The Seena Magowitz Foundation’s “Pancreatic Cancer Patient Survivor Stories” page shares inspiring accounts of individuals who have battled pancreatic cancer. Recognized as a formidable and aggressive cancer with a stealthy onset, these survivor stories provide hope and insight into the challenges and victories faced by those affected. The narratives celebrate the resilience of survivors, many of whom have surpassed the five-year survival mark, defying the odds. These stories, drawn from diverse experiences, aim to offer encouragement and support to newly diagnosed patients and their families, highlighting the collective efforts of the cancer community, including research and oncology work.
Learn About The Pancreas
The pancreas is a crucial organ located behind the stomach and plays a dual role in the human body. It is divided into three parts: head, body, and tail. The pancreas performs two main functions: the exocrine function involves producing digestive enzymes that break down fats, carbohydrates, and proteins, while the endocrine function involves creating hormones, including insulin, to regulate blood sugar levels. These functions are vital for the proper digestion and metabolic regulation in the body. We also highlight some of the unique features of the anatomy of the pancreas, including the difficulty in detecting pancreatic tumors early due to the organ’s deep location within the abdomen, which can delay the diagnosis of pancreatic cancer.
Learn About Pancreatic Cancer
The Seena Magowitz Foundation’s page on “What is Pancreatic Cancer?” explains that pancreatic cancer involves the uncontrolled growth of abnormal cells in the pancreas, a gland that plays a key role in both the digestive and endocrine systems. There are two main types of pancreatic cancer: about 95% are exocrine tumors (pancreatic adenocarcinoma), which are highly aggressive with a low 5-year survival rate, and about 5% are endocrine tumors (neuroendocrine or islet cell tumors), which are generally less aggressive with a better prognosis. The page also distinguishes between benign (non-cancerous) and malignant (cancerous) tumors, noting that malignant tumors can metastasize, or spread, to other parts of the body.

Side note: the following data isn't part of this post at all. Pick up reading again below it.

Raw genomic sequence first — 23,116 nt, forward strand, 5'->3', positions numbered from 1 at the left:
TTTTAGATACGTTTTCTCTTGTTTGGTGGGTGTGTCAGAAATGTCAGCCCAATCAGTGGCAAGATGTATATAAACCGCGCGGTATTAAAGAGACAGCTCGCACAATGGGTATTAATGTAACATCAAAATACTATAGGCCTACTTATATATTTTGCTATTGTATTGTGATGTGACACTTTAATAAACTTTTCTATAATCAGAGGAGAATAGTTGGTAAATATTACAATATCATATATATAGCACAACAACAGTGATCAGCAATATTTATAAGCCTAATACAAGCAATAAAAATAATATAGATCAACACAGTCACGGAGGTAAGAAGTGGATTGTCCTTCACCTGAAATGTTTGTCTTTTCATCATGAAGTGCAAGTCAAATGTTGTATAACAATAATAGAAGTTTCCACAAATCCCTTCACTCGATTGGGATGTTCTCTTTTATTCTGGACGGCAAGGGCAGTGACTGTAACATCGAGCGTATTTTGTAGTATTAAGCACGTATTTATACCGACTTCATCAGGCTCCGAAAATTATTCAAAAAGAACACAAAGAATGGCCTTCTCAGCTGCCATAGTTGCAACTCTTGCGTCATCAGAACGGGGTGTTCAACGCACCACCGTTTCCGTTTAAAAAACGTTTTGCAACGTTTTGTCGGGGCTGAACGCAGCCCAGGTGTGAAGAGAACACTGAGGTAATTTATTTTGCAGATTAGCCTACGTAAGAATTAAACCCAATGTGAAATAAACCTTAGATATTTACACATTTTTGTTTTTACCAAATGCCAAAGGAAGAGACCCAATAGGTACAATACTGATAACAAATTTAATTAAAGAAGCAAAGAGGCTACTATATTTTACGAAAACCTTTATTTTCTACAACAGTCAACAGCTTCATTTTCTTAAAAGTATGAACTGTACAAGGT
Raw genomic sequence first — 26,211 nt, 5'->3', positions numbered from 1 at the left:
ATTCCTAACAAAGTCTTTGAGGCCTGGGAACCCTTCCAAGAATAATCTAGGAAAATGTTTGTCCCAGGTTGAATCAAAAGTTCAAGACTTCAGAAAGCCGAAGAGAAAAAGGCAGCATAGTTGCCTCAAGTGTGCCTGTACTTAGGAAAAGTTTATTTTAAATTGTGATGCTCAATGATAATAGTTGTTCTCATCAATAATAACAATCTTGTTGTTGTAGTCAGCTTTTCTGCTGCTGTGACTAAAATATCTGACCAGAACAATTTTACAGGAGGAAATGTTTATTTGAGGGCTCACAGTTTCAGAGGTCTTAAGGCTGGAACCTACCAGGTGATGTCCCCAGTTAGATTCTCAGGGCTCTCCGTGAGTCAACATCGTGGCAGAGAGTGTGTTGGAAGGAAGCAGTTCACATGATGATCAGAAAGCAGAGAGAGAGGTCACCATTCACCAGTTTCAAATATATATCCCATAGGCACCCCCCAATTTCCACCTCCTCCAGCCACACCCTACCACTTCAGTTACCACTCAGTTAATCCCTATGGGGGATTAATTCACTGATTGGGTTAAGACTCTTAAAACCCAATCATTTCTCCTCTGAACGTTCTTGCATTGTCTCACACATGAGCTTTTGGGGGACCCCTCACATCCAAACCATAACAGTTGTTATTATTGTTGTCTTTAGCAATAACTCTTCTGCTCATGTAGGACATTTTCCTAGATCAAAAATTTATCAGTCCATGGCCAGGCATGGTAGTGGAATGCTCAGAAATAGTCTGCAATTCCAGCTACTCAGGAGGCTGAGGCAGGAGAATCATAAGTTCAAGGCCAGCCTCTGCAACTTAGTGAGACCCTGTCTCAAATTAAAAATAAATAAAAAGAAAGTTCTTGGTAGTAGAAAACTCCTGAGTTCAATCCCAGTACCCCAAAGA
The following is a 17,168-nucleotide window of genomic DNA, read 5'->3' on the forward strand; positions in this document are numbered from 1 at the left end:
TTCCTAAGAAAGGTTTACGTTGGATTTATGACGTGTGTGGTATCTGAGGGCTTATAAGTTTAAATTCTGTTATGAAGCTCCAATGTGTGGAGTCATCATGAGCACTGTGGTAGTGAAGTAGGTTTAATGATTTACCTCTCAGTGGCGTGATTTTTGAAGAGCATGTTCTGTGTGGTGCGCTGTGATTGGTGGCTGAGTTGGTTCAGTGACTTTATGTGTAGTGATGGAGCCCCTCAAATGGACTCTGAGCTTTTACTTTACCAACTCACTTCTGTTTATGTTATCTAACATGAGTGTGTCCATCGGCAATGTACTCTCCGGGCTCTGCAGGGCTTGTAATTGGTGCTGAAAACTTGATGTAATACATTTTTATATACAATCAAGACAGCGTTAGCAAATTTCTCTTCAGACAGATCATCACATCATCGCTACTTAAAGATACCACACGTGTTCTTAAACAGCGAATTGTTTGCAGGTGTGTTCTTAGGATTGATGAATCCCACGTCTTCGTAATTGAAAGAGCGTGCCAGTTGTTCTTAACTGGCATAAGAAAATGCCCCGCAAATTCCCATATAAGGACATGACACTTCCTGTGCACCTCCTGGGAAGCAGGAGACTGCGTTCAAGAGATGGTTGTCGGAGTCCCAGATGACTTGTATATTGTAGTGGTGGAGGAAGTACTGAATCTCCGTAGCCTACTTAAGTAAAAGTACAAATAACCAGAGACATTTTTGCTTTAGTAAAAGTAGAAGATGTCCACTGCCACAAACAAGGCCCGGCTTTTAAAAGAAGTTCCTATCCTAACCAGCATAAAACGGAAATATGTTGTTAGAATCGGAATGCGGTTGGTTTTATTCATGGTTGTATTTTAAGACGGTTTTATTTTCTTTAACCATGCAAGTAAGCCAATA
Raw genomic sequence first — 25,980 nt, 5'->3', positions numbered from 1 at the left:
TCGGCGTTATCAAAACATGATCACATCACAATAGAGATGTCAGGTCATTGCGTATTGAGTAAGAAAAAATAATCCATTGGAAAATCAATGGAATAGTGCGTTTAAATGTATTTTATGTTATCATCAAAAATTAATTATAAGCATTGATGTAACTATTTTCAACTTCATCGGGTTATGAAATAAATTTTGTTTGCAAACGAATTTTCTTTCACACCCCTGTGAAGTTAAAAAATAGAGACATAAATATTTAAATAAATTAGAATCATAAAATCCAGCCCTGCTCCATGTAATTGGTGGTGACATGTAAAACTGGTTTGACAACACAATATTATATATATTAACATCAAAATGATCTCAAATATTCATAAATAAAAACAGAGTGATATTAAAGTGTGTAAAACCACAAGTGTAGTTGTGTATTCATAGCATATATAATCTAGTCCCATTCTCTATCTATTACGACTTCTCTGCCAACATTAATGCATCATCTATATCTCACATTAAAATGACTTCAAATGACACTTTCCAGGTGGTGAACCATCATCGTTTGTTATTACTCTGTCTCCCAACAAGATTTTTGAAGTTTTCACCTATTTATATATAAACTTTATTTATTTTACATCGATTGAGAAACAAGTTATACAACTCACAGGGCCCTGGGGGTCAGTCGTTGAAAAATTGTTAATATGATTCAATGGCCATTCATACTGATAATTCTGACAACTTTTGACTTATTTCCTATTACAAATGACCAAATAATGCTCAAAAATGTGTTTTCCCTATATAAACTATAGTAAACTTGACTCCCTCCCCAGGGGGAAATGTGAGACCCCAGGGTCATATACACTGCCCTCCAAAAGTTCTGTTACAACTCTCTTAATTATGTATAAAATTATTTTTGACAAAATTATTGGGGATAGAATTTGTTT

Reducing Pancreatic Cancer Risk
The Seena Magowitz Foundation’s page on reducing the risk of pancreatic cancer offers practical advice for mitigating the disease’s risk. Key recommendations include avoiding smoking, maintaining a healthy weight, managing Type 2 Diabetes, staying vigilant for symptoms, and considering genetic testing if there’s a family history of cancer. Chronic pancreatitis, often linked to alcohol abuse, is highlighted as a risk factor. The page also addresses misconceptions, noting that pancreatic cancer can affect younger people too. Emphasizing vigilance, the page encourages regular communication with doctors and considering screenings for those at high risk. These measures collectively aim to lower the risk of developing pancreatic cancer.
Pancreatic Cancer Support Group
Other pancreatic cancer patients know what coping with pancreatic cancer is all about. They have navigated the same paths dealing with similar anxieties and obstacles. They share the same objectives. Our sole purpose in establishing this virtual support group is helping pancreatic cancer patients live life to the fullest extent. It is a dedicated approach focusing on patient wellness, hope, and inspiration. Helping our members heal and thrive in every respect. From the physical to the emotional and everything in between.
Pancreatic Cancer Medical Advisory Council
TGen Executive Vice President
Molecular Medicine Division
Chair of Department of Surgery Medical
College of Wisconsin
Leader of The Pancreatic Cancer
Detection Consortium HonorHealth
Chief of Surgical Oncology
Ohio State James Cancer Hospital
Sylvester Comprehensive Cancer Center
University of Miami Health
North Carolina School of Medicine
Division of Surgical Oncology
Pancreatic Cancer Survivor Stories
Pancreatic cancer patients carry the torch of awareness. They share stories of their journeys which inspire newly diagnosed patients to never give up hope and to keep believing. When an eventual cure is found, it will be them that will have lit the pathway. We rotate these patient stories frequently so check back often to view other courageous patients. Click on a photo the read each patient story.
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